Sarah Walker: I do not think so.

Q274   Chair: Fine. Sorry, Ms Mulholland?

Pamela Mulholland: We would not have the legal cover to do it after 6 April, though, because, as Sarah has said, the Bill does say that the resolution has to be passed by 5 April.

Sarah Walker: If the Bill is passed as it is, clearly that is when the cut-off date is.

Q275   Chair: In those circumstances that is a decision of Parliament, but there are no circumstances in which you, as HM Treasury, would be the people who were saying, "This cannot be done because mechanically we cannot do it."

Sarah Walker: I do not think so, no.

Chair: Fine. You can understand why we want to be clear about this. We want to have somebody else to blame rather than you. I am sure we will have enough to blame you for in due course.

Q276   Lindsay Roy: In this phased preparation, are there likely to be new jobs created and, if so, any in Scotland? You have given us a £45 million estimate. Does that include labour costs or additional labour costs?

Sarah Walker: There will certainly be requirements for people to do the work. Whether they are net new jobs is difficult to say. We have a planned reduction in overall staff over the next four years of the spending review period and the costs of any additional staff would clearly have to be taken into account in that.

Q277   Lindsay Roy: So the phased reduction does not take into account this initiative.

Sarah Walker: The staff, I think, would be additional. They would be paid for by the Scottish Government. Am I right?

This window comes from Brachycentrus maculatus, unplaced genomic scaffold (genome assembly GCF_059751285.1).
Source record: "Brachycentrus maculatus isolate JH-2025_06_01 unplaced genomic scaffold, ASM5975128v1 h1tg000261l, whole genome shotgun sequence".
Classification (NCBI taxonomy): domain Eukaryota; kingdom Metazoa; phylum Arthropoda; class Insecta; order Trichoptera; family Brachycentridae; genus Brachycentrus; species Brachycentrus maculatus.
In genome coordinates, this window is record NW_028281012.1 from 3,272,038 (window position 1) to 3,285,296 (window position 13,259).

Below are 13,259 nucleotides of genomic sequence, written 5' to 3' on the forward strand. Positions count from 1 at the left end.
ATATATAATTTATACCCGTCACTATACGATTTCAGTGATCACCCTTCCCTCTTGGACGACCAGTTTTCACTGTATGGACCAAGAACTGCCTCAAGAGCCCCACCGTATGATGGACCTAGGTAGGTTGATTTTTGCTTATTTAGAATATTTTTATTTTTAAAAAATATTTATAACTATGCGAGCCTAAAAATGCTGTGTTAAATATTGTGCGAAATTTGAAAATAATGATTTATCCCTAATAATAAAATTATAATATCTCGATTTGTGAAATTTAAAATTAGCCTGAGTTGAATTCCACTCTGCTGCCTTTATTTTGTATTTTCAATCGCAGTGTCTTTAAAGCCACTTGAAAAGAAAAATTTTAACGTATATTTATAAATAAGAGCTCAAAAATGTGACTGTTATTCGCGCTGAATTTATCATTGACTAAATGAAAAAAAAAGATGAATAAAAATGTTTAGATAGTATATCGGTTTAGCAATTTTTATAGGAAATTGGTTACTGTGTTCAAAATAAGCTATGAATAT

Pamela Mulholland: Yes.

Q278   Chair: Can I just clarify where they will be?

Sarah Walker: We have not decided yet. It is too soon to say. Clearly, we have quite substantial offices in Scotland. We have call centres in Scotland. It might well make sense for those jobs to be in Scotland, but I cannot say.

Q279   Chair: I think that would be a jolly good idea, don't you? I can see a certain difficulty about creating jobs somewhere else to administer the tax system in Scotland.

Sarah Walker: I understand that.

Q280   Chair: I am sure you understand that point.

Sarah Walker: Very much so.

Q281   Jim McGovern: There are a couple of HMRC offices in Dundee in my constituency.

Sarah Walker: I will make a note. Thank you.

Q282   Jim McGovern: Can I offer them some assurance from you that their jobs are safe?

Sarah Walker: I am sorry, I do not think I can answer that question.

Jim McGovern: So I cannot offer any assurances.

Chair: Good try, Jim.

Jim McGovern: You have to try.

Q283   Lindsay Roy: What kind of consultation will there be in terms of the Scottish rate applying to charities, gift aid and pension contributions?

Sarah Walker: I think Pamela can explain what we are doing.